The Society of Irish Foresters was founded in 1942 but there was nothing historical in the approach of the huge crowd that turned up for their conference last week.

It’s not that unusual for there to be farmer frustration at these kinds of large producer meetings but this level of discontent was on a different scale.

Minister Pippa Hackett promised that a new forest strategy was on the way, with an announcement on grants and premium rates due out within the next few weeks and a public consultation opening up on the forest strategy for 2023 - 2030.

The main thing I took from Minister Hackett’s address was that they were constrained by EU law and that it was simplistic to regard forestry as the equivalent of just another crop, though she added there were 6,000 ha with permits for planting.

Judging by the contributions she won’t be short of suggestions. The most basic was the utter disillusionment expressed by those badly affected by ash dieback.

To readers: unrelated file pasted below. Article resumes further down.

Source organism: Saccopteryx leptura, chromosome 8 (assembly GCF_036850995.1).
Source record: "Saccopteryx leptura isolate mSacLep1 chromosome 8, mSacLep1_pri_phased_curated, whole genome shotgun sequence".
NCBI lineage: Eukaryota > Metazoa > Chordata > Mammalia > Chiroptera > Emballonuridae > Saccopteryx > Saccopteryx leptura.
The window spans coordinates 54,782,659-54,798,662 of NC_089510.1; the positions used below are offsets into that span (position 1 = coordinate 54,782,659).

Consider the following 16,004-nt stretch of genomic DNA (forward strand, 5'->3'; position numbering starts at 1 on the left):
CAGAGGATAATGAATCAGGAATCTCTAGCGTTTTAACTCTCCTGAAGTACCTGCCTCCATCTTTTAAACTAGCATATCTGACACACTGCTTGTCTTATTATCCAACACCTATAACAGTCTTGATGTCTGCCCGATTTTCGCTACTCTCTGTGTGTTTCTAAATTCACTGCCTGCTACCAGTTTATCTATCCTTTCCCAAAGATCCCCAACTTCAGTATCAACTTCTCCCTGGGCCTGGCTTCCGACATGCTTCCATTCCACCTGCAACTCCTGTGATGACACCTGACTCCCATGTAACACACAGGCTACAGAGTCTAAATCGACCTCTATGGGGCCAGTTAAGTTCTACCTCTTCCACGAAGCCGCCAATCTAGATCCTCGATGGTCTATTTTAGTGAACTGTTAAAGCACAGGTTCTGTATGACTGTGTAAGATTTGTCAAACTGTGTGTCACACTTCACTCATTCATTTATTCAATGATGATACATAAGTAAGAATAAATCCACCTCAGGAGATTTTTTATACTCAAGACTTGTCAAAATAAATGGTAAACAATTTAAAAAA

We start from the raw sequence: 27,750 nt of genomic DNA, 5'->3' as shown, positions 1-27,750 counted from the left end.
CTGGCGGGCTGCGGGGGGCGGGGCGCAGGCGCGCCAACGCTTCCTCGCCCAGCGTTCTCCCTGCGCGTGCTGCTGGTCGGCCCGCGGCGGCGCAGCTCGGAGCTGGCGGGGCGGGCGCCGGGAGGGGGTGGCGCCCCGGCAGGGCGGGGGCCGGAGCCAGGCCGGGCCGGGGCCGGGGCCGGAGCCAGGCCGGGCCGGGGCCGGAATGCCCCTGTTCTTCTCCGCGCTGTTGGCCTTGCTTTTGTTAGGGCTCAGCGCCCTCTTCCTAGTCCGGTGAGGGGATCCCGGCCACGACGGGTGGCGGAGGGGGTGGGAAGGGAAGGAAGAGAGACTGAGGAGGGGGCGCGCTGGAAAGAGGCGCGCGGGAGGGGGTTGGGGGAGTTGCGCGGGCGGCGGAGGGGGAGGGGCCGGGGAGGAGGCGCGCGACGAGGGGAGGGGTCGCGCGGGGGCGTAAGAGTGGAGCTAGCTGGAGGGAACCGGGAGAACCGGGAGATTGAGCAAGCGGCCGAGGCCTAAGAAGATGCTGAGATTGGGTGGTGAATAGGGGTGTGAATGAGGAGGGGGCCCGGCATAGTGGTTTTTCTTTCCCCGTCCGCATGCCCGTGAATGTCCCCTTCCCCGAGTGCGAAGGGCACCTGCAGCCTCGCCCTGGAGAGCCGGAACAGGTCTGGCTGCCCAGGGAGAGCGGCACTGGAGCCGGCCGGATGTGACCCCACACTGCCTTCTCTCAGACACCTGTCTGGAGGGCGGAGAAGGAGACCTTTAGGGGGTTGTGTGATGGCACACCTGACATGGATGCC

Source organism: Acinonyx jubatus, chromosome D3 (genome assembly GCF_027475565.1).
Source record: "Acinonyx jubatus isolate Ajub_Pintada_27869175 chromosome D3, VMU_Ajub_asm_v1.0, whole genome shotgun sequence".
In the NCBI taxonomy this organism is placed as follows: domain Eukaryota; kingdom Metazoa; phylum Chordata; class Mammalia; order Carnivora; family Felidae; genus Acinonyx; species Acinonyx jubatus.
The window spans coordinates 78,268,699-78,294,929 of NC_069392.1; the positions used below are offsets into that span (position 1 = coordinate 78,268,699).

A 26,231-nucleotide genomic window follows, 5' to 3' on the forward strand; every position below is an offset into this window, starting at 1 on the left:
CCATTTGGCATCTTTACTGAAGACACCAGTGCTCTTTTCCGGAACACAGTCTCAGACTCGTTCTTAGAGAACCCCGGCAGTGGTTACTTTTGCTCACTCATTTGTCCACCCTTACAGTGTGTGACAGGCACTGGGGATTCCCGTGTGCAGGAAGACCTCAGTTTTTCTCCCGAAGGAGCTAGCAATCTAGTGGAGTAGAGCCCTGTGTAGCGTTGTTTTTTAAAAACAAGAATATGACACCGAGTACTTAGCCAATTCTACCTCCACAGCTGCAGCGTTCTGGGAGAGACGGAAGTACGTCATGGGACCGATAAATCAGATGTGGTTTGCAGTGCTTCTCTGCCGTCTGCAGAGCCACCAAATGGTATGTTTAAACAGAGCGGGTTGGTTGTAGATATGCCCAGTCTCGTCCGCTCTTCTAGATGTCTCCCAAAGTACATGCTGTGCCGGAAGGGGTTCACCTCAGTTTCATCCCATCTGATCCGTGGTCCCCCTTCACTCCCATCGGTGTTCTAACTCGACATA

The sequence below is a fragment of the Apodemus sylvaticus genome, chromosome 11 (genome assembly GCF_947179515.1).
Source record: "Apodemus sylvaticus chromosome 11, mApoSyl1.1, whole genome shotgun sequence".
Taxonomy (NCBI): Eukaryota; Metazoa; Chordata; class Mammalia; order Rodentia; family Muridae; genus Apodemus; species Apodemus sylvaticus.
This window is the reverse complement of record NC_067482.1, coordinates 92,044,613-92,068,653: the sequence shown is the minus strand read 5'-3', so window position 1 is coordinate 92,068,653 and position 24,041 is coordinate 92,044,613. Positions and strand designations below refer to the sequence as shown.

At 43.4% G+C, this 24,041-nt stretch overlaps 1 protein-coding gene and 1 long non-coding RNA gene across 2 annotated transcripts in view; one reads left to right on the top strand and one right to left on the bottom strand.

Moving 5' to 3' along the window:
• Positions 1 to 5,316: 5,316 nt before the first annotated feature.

This has been incredibly tough on those affected. While it may have been caused by the importation of infected material, nobody has been held accountable and serious losses have been incurred with no proper compensation scheme.


Many complained of the unfairness of being denied access to the carbon value of what their forest was sequestering.

We were told that the Department wants owners to benefit from the carbon they sequester and that a policy is being developed but it’s not here yet.

Just how important carbon sequestration income could be was spelled out by Prof Cathal O’Donoghue of University College Galway who said that with carbon valued at a modest €35/t, the income would surpass beef.

At €100/t it would pass out dairying and, if we got to 18% forest cover (at present we are at 11%) then we would be carbon neutral.

As a rough rule of thumb, he gave a figure of 1ha of forestry offsetting the emissions of 3.8 livestock units. But none of this hid the utter frustration of dealing with planning and licensing delays with no compensation, even if a felling application is denied.

Dr Olive Leavy of Westmeath spoke of the need for financial viability as well as education and political support for the sector, but she also raised the question of how vulnerable to diseases and pests of various kinds are plantations of a single type of tree.

Whether it is ash dieback or bark beetle of pine or spruce, there are too many instances of problems in countries as far apart as Germany and Canada.